Page last updated at 06:56 GMT, Friday, 30 January 2009

Poll battle for Iraqi city of Najaf

Women walk past the Imam Ali shrine
Women walk past the Imam Ali shrine, one of the most sacred Shia Muslim sites

By Andrew North
BBC News, Najaf

Millions of Iraqis will be voting this weekend for provincial councils, in the third election since the American-led invasion.

The polls will be a guide to the balance of power ahead of general elections later this year and a test of whether the country is on the road to recovery after the drop in violence in the past year.

One closely-watched election battle is in the holy city of Najaf. The leading Shia party there wants to turn it into the capital of a new self-ruled southern region.

But with other Shia parties strongly opposed, it could split the alliance which dominates Iraqi politics.

When you reach Najaf, it feels different to Baghdad - safer, and it looks in better shape. There are more signs of rebuilding, the roads are better maintained.

There are more election posters and banners too, a sign of the intense battle that is emerging here.

Self rule

Najaf has huge significance - to all Shias worldwide, not just in Iraq.

The spot where their central religious figure, Imam Ali, was buried in 661 is the equivalent of the Vatican, with most of their leading clerics living here too - among them the powerful Grand Ayatollah Ali Sistani.

Provincial election posters

Every day, some 10,000 pilgrims visit the golden-domed Imam Ali shrine, surrounded by intricate mosaic-tiled walls. At least half of them are Iranian Shias from across the border.

There is an unending flow of people through the ornate gates. Women in head-to-toe black robes reach out to kiss the walls or touch them with their hands as they enter.

The local economy is built around looking after the visitors, from hotels to restaurants, to hundreds of stalls in the nearby souk, or market.

These days it is probably one of the safest cities in Iraq and for the past two years it has been under Iraqi control.

With the highly sensitive shrine here, they cannot afford to take any chances. There are multiple checkpoints on the way in to the city and security forces everywhere.

In 2004, the city was a battleground as militia fighters loyal to the cleric Moqtadr Sadr fought American troops for control of the city.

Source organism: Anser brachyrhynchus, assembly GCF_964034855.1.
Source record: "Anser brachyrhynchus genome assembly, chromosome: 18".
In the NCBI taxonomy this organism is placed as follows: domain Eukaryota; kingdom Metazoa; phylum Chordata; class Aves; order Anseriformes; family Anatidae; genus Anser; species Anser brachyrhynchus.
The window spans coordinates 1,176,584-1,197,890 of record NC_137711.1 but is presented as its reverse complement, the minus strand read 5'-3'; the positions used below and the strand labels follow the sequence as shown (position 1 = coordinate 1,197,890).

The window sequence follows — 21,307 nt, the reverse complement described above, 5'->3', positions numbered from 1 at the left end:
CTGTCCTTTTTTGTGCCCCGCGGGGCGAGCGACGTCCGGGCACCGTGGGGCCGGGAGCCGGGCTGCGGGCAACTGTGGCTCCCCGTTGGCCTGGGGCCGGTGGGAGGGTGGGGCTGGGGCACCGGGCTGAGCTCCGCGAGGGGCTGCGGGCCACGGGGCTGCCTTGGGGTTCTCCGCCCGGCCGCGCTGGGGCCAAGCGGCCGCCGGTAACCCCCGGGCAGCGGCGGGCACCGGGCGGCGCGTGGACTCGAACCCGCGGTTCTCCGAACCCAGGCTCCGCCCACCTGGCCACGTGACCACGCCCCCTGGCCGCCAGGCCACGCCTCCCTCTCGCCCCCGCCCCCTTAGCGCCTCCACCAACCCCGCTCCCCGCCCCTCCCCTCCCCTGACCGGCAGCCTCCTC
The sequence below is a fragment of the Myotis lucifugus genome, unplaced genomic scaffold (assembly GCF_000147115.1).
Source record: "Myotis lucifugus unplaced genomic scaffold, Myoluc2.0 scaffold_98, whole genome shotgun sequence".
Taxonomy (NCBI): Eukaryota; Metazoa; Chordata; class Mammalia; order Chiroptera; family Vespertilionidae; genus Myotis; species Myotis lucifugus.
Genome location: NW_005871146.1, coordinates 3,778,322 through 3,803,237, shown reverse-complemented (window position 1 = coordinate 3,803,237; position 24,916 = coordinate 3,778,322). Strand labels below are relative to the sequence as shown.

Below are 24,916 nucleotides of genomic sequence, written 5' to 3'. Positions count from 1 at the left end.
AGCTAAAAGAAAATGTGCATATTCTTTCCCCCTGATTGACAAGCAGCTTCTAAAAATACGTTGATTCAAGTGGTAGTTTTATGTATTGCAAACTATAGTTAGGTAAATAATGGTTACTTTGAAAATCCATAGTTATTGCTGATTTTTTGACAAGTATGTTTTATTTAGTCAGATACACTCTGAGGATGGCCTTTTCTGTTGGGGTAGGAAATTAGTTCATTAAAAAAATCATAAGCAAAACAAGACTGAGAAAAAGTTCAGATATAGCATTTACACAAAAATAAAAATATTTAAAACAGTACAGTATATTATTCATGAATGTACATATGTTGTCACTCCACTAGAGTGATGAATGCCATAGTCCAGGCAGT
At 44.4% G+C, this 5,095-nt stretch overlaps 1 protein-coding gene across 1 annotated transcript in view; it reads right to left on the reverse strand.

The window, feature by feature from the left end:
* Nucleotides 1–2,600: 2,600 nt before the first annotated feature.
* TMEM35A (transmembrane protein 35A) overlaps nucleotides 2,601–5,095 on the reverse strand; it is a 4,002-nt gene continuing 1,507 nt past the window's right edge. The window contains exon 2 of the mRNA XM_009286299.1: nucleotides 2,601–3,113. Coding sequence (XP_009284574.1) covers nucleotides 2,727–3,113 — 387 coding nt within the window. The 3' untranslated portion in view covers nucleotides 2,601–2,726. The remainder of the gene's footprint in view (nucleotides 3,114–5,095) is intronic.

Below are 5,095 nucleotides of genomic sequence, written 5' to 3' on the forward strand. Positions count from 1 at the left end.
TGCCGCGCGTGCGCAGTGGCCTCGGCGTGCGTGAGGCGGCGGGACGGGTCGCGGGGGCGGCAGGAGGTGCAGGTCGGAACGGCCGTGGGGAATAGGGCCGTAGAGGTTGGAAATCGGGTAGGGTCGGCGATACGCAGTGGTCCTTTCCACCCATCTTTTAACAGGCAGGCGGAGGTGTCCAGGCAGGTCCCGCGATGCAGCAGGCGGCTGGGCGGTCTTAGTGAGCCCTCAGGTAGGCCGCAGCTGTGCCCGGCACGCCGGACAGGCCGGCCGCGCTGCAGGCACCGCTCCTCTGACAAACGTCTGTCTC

But a new struggle is emerging in the city.

Andrew North visits the Imam Ali shrine in Najaf

The leading Shia party here, the Supreme Islamic Iraqi Council, is hoping victory in these elections will allow it to push ahead with plans for a new self-ruled region in the south, with Najaf as the capital.

This would encompass all nine majority Shia provinces south of Baghdad, as well as the key southern oil fields.

Salvation for the Iraqi people, says Sheikh Khalid al-Nomani, its number two candidate here, lies in "federalism" - in other words giving people more local control.

"That way we will not be victimised by a centralised government," he says.

Iraq's Kurds already have their own autonomous region in the north and Iraq's constitution supports greater federalism, he points out.

But the idea is not getting any support from the Supreme Council's Shia allies.

"This is the first step towards dividing Iraq," says Luay Nasseri, a candidate in Najaf for Prime Minister Nouri al-Maliki's Dawa party.

Mr Maliki's erstwhile ally Moqtadr Sadr also opposes the Supreme Council plan.

'No trust'

However, although it is the biggest party in Najaf, victory will not come easily for the Supreme Council this time. Along with many other mainstream parties, it has lost a great deal of support in the past few years.

A market in the city of Najaf
Najf's economy is build around the visitors to the shrine

As a key party in the ruling alliance in Baghdad, it is seen as partly responsible for failing to stop the chaos.

But in particular, there are signs of a backlash against religious-based parties such as the Supreme Council.

So much so that another religious party, the Sadrist movement of Moqtadr Sadr, is effectively trying to rebrand itself - putting up candidates as independents rather than under the Sadrist name.

"People have no trust in the political parties, both Islamic and non-Islamic," admits Salah al-Obeidi, chief spokesman for Moqtadr Sadr.

The movement says their candidates have been chosen more for their abilities than their religious qualifications.

Given its controversial past, many Iraqis are sceptical about whether it is really changing.

But it is a sign that the shape of the new Iraq is still being settled.

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